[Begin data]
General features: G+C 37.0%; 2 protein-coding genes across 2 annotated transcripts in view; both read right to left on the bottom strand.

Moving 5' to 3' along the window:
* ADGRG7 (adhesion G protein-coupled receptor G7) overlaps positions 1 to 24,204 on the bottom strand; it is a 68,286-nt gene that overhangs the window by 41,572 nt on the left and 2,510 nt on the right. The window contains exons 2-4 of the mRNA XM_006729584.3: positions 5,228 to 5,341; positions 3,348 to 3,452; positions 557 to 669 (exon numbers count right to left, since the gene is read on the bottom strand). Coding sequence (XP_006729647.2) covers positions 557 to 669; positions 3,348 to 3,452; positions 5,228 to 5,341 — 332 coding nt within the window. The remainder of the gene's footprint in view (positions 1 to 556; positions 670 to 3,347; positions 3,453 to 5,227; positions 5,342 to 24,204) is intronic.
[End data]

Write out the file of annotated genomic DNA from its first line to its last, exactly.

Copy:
General features: G+C 37.0%; 2 protein-coding genes across 2 annotated transcripts in view; both read right to left on the bottom strand.

Moving 5' to 3' along the window:
* ADGRG7 (adhesion G protein-coupled receptor G7) overlaps positions 1 to 24,204 on the bottom strand; it is a 68,286-nt gene that overhangs the window by 41,572 nt on the left and 2,510 nt on the right. The window contains exons 2-4 of the mRNA XM_006729584.3: positions 5,228 to 5,341; positions 3,348 to 3,452; positions 557 to 669 (exon numbers count right to left, since the gene is read on the bottom strand). Coding sequence (XP_006729647.2) covers positions 557 to 669; positions 3,348 to 3,452; positions 5,228 to 5,341 — 332 coding nt within the window. The remainder of the gene's footprint in view (positions 1 to 556; positions 670 to 3,347; positions 3,453 to 5,227; positions 5,342 to 24,204) is intronic.